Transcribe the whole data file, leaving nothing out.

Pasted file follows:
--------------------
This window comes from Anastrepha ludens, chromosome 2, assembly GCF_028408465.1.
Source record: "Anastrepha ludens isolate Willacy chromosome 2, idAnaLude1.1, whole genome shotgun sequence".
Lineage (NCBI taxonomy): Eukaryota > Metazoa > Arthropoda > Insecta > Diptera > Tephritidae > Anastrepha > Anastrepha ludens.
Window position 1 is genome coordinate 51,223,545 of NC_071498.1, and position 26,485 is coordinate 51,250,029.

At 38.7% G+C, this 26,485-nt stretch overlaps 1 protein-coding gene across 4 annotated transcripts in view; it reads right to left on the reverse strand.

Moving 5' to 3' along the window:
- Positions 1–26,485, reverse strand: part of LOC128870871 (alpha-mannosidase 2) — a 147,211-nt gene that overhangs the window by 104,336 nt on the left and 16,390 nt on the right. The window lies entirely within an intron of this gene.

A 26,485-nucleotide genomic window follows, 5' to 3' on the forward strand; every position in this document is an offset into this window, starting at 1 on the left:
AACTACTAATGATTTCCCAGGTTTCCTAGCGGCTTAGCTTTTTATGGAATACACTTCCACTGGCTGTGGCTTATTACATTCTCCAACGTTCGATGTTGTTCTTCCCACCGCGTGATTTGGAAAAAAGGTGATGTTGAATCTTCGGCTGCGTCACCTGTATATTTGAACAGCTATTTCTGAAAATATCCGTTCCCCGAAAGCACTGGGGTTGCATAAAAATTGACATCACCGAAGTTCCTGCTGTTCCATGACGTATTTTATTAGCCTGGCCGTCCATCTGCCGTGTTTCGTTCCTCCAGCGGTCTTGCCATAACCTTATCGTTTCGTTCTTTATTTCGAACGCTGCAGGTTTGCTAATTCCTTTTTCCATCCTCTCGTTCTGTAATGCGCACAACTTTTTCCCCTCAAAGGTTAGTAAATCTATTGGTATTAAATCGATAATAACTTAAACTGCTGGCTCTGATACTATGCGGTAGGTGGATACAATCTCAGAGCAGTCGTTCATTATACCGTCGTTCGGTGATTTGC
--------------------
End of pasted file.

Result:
This window comes from Anastrepha ludens, chromosome 2, assembly GCF_028408465.1.
Source record: "Anastrepha ludens isolate Willacy chromosome 2, idAnaLude1.1, whole genome shotgun sequence".
Lineage (NCBI taxonomy): Eukaryota > Metazoa > Arthropoda > Insecta > Diptera > Tephritidae > Anastrepha > Anastrepha ludens.
Window position 1 is genome coordinate 51,223,545 of NC_071498.1, and position 26,485 is coordinate 51,250,029.

At 38.7% G+C, this 26,485-nt stretch overlaps 1 protein-coding gene across 4 annotated transcripts in view; it reads right to left on the reverse strand.

Moving 5' to 3' along the window:
- Positions 1–26,485, reverse strand: part of LOC128870871 (alpha-mannosidase 2) — a 147,211-nt gene that overhangs the window by 104,336 nt on the left and 16,390 nt on the right. The window lies entirely within an intron of this gene.

A 26,485-nucleotide genomic window follows, 5' to 3' on the forward strand; every position in this document is an offset into this window, starting at 1 on the left:
AACTACTAATGATTTCCCAGGTTTCCTAGCGGCTTAGCTTTTTATGGAATACACTTCCACTGGCTGTGGCTTATTACATTCTCCAACGTTCGATGTTGTTCTTCCCACCGCGTGATTTGGAAAAAAGGTGATGTTGAATCTTCGGCTGCGTCACCTGTATATTTGAACAGCTATTTCTGAAAATATCCGTTCCCCGAAAGCACTGGGGTTGCATAAAAATTGACATCACCGAAGTTCCTGCTGTTCCATGACGTATTTTATTAGCCTGGCCGTCCATCTGCCGTGTTTCGTTCCTCCAGCGGTCTTGCCATAACCTTATCGTTTCGTTCTTTATTTCGAACGCTGCAGGTTTGCTAATTCCTTTTTCCATCCTCTCGTTCTGTAATGCGCACAACTTTTTCCCCTCAAAGGTTAGTAAATCTATTGGTATTAAATCGATAATAACTTAAACTGCTGGCTCTGATACTATGCGGTAGGTGGATACAATCTCAGAGCAGTCGTTCATTATACCGTCGTTCGGTGATTTGC